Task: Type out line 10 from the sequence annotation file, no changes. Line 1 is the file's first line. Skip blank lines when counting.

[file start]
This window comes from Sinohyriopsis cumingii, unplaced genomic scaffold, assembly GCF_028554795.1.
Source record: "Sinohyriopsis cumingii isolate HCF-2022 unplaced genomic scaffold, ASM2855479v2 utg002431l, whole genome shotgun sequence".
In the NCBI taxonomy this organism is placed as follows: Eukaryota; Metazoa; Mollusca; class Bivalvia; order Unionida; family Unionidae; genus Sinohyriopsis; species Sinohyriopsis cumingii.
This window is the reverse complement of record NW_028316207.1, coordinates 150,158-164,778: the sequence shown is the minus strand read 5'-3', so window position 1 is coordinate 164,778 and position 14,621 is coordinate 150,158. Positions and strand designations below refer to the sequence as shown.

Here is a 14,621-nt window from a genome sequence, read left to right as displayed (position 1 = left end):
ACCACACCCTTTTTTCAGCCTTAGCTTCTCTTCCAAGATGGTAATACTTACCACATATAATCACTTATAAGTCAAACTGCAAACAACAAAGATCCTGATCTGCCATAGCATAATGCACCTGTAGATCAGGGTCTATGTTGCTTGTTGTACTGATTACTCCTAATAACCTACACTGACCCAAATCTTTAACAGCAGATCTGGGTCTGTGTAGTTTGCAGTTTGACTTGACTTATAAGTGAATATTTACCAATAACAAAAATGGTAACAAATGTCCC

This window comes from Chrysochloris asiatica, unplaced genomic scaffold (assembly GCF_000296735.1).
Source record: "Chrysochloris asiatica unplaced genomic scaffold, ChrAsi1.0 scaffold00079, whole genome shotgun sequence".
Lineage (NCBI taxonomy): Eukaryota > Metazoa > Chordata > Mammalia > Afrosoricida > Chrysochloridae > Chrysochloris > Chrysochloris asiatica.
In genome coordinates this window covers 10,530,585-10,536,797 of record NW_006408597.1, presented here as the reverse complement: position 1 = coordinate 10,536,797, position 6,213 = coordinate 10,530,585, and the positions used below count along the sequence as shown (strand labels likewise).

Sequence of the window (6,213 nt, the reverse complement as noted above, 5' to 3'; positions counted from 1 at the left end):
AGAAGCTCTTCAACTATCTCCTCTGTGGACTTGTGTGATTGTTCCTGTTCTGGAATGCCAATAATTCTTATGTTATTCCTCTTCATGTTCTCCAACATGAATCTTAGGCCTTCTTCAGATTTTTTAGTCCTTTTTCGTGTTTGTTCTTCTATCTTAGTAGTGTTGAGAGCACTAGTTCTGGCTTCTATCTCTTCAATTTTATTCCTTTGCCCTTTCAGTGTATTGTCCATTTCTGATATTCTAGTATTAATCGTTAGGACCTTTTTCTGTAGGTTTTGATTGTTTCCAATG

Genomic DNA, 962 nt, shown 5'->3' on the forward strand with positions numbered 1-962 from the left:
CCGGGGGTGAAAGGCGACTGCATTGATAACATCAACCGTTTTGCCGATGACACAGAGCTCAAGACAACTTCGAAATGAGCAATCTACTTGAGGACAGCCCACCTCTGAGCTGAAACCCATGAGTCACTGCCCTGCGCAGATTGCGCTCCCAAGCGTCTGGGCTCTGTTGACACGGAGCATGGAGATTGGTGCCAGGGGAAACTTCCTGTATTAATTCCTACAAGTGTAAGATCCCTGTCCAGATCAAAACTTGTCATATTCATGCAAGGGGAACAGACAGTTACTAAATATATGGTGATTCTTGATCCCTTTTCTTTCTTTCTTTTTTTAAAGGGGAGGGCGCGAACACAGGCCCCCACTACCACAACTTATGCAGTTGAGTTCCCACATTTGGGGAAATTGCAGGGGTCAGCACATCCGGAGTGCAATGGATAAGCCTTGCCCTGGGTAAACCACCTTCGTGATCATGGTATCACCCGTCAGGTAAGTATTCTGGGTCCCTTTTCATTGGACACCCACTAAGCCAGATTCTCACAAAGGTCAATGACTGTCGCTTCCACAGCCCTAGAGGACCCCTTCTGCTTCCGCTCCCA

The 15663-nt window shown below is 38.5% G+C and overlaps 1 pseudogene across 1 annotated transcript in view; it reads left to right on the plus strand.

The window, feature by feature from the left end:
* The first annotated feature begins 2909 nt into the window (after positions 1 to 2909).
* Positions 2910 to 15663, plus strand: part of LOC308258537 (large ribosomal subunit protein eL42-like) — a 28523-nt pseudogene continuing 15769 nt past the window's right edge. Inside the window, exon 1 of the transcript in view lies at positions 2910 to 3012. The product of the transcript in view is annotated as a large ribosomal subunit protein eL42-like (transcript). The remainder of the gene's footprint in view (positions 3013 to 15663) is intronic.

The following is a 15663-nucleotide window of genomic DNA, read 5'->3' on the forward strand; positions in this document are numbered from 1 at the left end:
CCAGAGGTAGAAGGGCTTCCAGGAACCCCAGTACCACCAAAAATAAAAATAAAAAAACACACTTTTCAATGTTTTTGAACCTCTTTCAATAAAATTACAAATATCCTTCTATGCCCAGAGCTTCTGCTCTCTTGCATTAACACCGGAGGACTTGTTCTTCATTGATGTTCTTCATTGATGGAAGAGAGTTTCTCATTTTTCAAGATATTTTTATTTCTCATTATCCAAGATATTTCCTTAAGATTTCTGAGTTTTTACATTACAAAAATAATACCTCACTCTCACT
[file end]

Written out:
In genome coordinates this window covers 10,530,585-10,536,797 of record NW_006408597.1, presented here as the reverse complement: position 1 = coordinate 10,536,797, position 6,213 = coordinate 10,530,585, and the positions used below count along the sequence as shown (strand labels likewise).